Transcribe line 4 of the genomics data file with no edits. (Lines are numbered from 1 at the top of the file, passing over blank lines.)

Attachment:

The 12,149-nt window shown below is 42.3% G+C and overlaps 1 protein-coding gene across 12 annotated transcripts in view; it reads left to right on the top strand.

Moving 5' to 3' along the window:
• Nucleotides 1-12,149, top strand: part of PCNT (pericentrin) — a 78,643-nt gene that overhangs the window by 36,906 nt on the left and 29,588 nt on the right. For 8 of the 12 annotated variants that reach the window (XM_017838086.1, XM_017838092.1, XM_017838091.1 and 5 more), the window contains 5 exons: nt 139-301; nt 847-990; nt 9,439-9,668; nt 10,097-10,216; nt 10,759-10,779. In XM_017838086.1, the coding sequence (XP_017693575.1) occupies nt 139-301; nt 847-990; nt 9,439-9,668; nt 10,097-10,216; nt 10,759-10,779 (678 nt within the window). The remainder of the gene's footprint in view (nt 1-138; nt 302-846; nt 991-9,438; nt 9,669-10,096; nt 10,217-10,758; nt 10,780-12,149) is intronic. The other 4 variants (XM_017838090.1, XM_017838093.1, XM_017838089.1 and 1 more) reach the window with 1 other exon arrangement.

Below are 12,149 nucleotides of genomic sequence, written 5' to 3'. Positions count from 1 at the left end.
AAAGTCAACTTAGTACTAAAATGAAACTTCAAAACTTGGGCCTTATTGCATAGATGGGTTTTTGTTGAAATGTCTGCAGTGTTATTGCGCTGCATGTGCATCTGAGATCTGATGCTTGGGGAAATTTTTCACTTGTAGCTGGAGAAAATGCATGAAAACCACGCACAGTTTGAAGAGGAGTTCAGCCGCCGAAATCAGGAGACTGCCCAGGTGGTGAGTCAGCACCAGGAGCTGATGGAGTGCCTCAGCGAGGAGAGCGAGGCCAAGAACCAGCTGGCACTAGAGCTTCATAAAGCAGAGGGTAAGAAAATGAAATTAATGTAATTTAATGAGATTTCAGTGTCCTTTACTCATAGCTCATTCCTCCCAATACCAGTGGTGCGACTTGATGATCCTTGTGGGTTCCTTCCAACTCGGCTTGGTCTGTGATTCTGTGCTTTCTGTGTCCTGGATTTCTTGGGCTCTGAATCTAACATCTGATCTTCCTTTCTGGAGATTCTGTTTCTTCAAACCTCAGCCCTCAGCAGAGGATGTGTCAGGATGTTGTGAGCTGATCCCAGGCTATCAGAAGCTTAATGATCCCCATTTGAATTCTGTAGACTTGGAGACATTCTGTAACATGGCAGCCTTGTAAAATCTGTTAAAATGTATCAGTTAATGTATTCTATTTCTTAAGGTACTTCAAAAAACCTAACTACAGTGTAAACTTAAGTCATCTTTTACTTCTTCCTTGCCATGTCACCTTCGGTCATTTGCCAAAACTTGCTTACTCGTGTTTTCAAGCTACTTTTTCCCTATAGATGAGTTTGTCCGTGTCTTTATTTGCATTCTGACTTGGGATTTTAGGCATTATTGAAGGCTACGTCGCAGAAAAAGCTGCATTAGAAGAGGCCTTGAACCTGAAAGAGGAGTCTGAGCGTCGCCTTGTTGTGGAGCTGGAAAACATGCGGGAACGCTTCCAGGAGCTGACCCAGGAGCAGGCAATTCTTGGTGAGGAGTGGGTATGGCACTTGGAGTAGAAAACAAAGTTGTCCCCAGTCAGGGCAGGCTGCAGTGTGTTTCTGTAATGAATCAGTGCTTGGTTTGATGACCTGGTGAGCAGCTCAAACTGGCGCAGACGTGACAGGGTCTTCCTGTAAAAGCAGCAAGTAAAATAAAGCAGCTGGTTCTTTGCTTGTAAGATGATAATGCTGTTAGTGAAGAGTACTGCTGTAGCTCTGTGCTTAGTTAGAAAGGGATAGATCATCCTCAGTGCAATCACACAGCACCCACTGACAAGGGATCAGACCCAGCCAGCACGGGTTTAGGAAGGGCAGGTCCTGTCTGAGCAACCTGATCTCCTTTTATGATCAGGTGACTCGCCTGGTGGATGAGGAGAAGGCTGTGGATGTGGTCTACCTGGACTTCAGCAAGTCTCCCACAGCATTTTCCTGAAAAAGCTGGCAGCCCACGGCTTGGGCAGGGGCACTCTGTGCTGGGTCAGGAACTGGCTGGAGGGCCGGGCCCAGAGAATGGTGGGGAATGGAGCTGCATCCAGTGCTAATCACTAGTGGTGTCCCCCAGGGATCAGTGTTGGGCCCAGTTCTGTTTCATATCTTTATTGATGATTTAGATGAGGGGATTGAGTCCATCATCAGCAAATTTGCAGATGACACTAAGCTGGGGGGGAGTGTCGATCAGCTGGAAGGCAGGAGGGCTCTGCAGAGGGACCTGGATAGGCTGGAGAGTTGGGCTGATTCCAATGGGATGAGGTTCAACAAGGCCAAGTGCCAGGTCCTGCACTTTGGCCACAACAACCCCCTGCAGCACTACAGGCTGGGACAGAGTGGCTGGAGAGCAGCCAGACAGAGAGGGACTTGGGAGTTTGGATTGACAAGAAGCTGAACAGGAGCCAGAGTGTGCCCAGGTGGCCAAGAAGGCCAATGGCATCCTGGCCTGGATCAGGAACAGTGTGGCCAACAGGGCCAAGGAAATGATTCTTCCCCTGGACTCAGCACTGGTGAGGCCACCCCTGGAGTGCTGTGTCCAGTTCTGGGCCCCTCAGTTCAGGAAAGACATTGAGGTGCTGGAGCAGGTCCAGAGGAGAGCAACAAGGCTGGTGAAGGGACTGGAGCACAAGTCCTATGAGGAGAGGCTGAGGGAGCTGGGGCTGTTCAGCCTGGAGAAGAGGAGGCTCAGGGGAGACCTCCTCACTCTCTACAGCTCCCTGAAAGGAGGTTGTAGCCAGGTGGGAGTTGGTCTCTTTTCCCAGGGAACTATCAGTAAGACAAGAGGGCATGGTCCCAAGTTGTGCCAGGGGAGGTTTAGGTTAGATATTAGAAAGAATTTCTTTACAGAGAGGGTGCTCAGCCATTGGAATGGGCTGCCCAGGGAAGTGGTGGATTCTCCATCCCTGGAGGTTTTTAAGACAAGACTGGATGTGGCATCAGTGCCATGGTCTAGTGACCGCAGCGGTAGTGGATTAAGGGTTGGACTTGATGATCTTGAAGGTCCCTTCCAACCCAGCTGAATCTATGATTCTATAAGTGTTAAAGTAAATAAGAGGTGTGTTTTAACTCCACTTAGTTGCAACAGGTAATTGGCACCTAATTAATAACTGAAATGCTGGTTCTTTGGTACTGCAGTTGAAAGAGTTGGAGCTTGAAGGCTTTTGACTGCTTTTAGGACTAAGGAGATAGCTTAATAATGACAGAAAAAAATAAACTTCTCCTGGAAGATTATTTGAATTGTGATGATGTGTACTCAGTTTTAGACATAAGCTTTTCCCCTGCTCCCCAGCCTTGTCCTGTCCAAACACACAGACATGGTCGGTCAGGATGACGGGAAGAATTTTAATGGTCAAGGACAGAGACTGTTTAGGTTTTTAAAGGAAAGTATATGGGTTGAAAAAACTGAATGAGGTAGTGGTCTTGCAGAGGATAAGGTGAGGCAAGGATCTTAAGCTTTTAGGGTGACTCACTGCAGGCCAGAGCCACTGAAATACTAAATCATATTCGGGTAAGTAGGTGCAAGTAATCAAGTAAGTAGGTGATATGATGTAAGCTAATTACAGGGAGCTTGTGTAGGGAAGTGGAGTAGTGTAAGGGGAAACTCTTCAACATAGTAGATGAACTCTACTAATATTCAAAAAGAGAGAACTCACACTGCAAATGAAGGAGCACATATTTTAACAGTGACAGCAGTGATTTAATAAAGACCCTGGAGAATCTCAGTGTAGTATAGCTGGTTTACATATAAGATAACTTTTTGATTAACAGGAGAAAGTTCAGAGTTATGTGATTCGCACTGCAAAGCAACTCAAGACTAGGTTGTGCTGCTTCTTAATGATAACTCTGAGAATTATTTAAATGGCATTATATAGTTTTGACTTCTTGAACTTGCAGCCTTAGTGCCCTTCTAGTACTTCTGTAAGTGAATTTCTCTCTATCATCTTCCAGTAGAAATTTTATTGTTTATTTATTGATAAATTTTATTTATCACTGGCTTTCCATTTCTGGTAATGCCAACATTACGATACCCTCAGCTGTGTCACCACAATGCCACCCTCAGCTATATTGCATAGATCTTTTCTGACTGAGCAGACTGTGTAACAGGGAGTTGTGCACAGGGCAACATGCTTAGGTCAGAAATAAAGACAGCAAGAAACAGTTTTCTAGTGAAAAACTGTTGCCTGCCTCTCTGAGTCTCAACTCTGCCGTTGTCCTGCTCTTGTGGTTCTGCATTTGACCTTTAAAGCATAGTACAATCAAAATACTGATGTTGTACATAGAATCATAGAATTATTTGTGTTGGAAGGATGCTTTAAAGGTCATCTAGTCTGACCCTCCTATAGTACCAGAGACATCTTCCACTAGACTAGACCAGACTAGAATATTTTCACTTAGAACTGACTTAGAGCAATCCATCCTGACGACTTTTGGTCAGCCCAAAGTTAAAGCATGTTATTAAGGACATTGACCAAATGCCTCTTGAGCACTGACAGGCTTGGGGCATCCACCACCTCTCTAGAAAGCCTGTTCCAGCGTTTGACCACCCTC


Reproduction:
Below are 12,149 nucleotides of genomic sequence, written 5' to 3'. Positions count from 1 at the left end.